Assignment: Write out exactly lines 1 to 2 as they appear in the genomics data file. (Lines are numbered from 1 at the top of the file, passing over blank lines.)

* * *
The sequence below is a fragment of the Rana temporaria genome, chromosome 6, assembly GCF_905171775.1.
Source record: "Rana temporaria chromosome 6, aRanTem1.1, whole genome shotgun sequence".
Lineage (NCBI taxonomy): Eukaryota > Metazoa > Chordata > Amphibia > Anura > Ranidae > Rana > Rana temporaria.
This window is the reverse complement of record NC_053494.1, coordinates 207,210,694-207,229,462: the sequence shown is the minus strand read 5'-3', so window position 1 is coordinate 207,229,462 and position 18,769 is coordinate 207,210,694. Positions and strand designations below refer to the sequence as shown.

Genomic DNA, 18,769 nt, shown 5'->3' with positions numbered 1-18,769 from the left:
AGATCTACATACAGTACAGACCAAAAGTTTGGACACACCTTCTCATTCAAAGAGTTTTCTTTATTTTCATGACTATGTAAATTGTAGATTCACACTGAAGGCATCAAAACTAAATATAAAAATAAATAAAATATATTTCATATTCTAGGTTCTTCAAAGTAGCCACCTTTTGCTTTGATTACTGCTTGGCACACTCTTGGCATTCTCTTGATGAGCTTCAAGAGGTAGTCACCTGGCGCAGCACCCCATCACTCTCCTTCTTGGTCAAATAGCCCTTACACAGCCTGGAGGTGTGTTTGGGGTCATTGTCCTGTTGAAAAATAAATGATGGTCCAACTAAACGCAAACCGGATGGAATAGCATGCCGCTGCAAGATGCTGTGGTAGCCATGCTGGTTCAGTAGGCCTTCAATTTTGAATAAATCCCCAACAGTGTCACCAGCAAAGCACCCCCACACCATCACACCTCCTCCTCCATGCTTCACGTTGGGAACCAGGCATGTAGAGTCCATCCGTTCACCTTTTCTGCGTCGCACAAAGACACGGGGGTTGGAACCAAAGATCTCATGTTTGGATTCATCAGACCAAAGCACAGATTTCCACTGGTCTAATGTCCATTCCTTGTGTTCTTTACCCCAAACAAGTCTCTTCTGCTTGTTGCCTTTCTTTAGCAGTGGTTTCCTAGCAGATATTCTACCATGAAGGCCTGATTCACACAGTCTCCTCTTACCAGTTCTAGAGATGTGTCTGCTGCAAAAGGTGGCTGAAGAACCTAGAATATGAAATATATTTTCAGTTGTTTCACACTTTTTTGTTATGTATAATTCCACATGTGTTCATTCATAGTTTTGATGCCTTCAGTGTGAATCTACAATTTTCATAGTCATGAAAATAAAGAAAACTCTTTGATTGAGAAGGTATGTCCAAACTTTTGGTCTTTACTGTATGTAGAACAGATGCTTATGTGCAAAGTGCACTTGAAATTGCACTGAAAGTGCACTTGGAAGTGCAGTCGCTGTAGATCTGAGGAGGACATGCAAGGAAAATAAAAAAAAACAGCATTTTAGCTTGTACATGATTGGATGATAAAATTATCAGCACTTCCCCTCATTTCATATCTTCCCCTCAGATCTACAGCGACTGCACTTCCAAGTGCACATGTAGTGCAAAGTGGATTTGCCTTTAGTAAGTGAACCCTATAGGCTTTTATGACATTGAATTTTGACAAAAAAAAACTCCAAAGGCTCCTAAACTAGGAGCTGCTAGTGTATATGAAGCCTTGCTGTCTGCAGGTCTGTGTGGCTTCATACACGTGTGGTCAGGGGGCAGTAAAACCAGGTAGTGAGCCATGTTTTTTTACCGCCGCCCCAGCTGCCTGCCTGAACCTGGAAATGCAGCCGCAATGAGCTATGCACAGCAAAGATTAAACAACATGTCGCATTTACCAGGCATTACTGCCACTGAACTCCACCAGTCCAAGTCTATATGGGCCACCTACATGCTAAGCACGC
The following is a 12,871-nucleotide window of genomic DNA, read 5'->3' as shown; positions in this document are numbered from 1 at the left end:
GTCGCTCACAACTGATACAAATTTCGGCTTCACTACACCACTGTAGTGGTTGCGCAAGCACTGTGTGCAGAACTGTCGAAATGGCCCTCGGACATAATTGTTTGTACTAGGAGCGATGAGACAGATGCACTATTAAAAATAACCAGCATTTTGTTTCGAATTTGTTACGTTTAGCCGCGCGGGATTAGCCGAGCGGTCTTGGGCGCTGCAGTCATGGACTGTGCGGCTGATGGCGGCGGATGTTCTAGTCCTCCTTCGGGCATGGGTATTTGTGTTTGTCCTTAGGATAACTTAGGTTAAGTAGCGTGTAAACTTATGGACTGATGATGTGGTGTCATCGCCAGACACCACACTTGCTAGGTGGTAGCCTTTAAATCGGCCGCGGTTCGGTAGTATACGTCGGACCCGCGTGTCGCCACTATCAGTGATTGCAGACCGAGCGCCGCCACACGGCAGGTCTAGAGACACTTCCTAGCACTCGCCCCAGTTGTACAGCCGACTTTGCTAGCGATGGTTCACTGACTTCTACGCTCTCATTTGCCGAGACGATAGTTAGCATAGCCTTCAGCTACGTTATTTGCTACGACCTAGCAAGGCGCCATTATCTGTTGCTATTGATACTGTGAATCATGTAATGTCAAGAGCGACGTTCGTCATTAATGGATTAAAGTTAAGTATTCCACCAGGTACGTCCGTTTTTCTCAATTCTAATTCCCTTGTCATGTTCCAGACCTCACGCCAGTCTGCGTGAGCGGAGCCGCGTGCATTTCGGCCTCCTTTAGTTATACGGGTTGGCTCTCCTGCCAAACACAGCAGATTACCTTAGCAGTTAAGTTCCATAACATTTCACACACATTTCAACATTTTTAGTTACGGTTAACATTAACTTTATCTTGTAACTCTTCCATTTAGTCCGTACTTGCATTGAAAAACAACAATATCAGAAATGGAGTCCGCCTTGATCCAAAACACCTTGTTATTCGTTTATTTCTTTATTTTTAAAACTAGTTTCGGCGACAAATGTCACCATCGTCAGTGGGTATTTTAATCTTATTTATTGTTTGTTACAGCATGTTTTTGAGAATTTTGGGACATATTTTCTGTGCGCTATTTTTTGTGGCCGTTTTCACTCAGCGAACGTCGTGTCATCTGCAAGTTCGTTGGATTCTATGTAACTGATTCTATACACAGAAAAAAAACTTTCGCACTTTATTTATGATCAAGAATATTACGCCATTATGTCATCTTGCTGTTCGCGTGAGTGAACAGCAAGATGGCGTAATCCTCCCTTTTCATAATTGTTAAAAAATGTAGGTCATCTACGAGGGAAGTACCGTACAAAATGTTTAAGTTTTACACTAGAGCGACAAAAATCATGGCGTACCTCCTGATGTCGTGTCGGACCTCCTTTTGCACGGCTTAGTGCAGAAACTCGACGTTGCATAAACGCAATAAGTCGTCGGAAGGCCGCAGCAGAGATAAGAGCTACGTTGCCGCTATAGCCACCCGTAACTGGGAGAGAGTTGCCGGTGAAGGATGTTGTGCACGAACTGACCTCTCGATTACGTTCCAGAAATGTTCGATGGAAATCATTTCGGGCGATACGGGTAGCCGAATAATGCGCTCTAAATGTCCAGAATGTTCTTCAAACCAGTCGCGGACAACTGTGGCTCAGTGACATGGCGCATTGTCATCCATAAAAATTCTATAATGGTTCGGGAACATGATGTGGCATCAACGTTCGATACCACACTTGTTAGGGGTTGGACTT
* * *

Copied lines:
The sequence below is a fragment of the Rana temporaria genome, chromosome 6, assembly GCF_905171775.1.
Source record: "Rana temporaria chromosome 6, aRanTem1.1, whole genome shotgun sequence".